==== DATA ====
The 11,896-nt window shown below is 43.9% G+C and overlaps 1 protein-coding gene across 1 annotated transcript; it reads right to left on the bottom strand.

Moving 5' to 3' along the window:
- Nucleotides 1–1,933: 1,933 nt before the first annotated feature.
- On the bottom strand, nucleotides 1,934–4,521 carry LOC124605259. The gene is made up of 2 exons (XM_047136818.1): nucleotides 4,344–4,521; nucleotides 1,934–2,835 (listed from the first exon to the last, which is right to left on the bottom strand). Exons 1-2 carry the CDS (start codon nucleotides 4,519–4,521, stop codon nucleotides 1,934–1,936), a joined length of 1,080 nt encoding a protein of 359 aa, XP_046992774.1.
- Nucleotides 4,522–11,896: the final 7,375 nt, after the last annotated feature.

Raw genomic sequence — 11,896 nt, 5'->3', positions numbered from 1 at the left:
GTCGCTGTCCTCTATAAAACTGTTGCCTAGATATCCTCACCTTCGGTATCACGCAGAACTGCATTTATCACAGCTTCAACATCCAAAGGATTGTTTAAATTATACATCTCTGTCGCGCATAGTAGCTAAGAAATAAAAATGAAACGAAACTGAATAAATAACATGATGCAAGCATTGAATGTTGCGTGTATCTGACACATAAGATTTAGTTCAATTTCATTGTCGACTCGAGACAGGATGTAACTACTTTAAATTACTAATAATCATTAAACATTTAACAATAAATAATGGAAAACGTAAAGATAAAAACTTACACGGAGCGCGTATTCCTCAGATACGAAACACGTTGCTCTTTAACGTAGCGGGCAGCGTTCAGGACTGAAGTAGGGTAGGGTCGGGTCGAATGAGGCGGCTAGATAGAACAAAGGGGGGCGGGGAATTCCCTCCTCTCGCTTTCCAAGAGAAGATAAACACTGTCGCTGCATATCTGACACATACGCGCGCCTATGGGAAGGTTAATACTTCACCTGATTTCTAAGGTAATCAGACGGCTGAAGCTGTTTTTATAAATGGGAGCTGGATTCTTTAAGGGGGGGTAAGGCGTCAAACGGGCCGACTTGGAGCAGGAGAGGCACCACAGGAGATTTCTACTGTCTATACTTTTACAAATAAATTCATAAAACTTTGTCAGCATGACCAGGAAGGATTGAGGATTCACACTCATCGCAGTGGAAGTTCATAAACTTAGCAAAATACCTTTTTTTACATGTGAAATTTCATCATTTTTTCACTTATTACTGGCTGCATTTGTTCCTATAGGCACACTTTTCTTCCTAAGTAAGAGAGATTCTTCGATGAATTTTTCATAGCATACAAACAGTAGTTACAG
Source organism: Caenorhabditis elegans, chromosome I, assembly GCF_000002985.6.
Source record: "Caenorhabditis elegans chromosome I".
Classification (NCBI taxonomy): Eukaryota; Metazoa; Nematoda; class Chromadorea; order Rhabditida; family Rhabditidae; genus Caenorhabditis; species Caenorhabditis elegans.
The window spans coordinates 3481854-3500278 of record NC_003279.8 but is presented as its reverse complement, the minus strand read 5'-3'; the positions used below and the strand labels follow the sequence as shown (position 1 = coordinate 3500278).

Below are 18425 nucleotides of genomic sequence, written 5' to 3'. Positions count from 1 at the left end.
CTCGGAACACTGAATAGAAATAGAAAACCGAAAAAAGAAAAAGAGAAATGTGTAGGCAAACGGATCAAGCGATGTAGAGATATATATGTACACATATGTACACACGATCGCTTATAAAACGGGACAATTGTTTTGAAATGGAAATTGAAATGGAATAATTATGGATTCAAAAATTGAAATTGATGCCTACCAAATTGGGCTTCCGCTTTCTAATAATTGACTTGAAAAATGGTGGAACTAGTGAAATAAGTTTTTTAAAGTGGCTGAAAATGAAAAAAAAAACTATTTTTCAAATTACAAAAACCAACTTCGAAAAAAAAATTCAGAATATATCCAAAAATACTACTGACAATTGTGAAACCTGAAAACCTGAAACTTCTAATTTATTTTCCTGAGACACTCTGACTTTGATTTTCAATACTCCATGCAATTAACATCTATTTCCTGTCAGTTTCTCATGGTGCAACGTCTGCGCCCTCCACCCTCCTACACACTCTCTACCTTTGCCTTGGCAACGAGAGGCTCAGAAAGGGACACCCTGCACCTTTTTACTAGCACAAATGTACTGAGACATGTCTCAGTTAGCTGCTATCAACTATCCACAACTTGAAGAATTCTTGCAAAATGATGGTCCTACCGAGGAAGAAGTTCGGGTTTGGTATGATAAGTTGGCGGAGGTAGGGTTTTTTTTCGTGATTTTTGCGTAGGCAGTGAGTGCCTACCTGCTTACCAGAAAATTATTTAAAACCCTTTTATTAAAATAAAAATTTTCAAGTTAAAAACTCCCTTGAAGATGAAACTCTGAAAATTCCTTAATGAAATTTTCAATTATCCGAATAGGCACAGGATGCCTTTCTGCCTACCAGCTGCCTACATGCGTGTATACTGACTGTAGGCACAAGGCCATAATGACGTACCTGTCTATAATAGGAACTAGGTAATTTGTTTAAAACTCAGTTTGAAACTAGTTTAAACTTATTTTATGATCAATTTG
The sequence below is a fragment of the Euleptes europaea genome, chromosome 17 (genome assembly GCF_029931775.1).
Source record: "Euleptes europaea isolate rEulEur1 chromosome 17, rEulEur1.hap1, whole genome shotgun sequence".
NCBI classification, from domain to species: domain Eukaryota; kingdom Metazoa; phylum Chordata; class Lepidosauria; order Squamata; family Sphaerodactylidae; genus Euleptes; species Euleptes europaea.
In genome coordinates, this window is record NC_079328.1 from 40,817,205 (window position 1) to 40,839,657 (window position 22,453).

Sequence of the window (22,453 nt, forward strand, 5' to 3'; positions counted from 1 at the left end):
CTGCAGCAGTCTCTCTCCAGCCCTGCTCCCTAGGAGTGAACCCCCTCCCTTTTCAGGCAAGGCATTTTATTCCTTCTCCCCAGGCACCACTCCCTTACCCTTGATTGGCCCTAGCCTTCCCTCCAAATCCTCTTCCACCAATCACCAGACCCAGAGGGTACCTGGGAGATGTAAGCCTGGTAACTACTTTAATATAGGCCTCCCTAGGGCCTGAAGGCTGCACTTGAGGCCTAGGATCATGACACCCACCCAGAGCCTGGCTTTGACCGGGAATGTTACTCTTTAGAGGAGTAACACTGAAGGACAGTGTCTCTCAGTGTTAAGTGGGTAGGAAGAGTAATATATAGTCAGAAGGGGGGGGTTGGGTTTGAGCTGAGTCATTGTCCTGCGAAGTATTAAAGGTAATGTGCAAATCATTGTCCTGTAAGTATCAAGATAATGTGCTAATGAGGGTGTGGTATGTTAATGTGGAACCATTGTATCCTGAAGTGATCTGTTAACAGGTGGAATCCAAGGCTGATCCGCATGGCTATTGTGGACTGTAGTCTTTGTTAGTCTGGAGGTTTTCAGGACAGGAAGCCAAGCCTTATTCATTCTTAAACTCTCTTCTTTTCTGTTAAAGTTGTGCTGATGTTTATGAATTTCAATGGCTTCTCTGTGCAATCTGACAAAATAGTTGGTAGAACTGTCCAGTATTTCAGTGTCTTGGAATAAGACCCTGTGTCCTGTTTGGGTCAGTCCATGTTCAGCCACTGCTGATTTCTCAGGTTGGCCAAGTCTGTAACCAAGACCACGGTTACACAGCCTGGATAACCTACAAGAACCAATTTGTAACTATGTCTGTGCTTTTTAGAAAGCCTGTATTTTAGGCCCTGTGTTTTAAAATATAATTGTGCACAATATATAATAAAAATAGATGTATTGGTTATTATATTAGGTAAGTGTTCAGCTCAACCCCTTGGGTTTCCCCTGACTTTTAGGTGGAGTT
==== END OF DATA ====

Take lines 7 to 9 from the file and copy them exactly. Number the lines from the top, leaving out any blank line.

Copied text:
GTCGCTGTCCTCTATAAAACTGTTGCCTAGATATCCTCACCTTCGGTATCACGCAGAACTGCATTTATCACAGCTTCAACATCCAAAGGATTGTTTAAATTATACATCTCTGTCGCGCATAGTAGCTAAGAAATAAAAATGAAACGAAACTGAATAAATAACATGATGCAAGCATTGAATGTTGCGTGTATCTGACACATAAGATTTAGTTCAATTTCATTGTCGACTCGAGACAGGATGTAACTACTTTAAATTACTAATAATCATTAAACATTTAACAATAAATAATGGAAAACGTAAAGATAAAAACTTACACGGAGCGCGTATTCCTCAGATACGAAACACGTTGCTCTTTAACGTAGCGGGCAGCGTTCAGGACTGAAGTAGGGTAGGGTCGGGTCGAATGAGGCGGCTAGATAGAACAAAGGGGGGCGGGGAATTCCCTCCTCTCGCTTTCCAAGAGAAGATAAACACTGTCGCTGCATATCTGACACATACGCGCGCCTATGGGAAGGTTAATACTTCACCTGATTTCTAAGGTAATCAGACGGCTGAAGCTGTTTTTATAAATGGGAGCTGGATTCTTTAAGGGGGGGTAAGGCGTCAAACGGGCCGACTTGGAGCAGGAGAGGCACCACAGGAGATTTCTACTGTCTATACTTTTACAAATAAATTCATAAAACTTTGTCAGCATGACCAGGAAGGATTGAGGATTCACACTCATCGCAGTGGAAGTTCATAAACTTAGCAAAATACCTTTTTTTACATGTGAAATTTCATCATTTTTTCACTTATTACTGGCTGCATTTGTTCCTATAGGCACACTTTTCTTCCTAAGTAAGAGAGATTCTTCGATGAATTTTTCATAGCATACAAACAGTAGTTACAG
Source organism: Caenorhabditis elegans, chromosome I, assembly GCF_000002985.6.
Source record: "Caenorhabditis elegans chromosome I".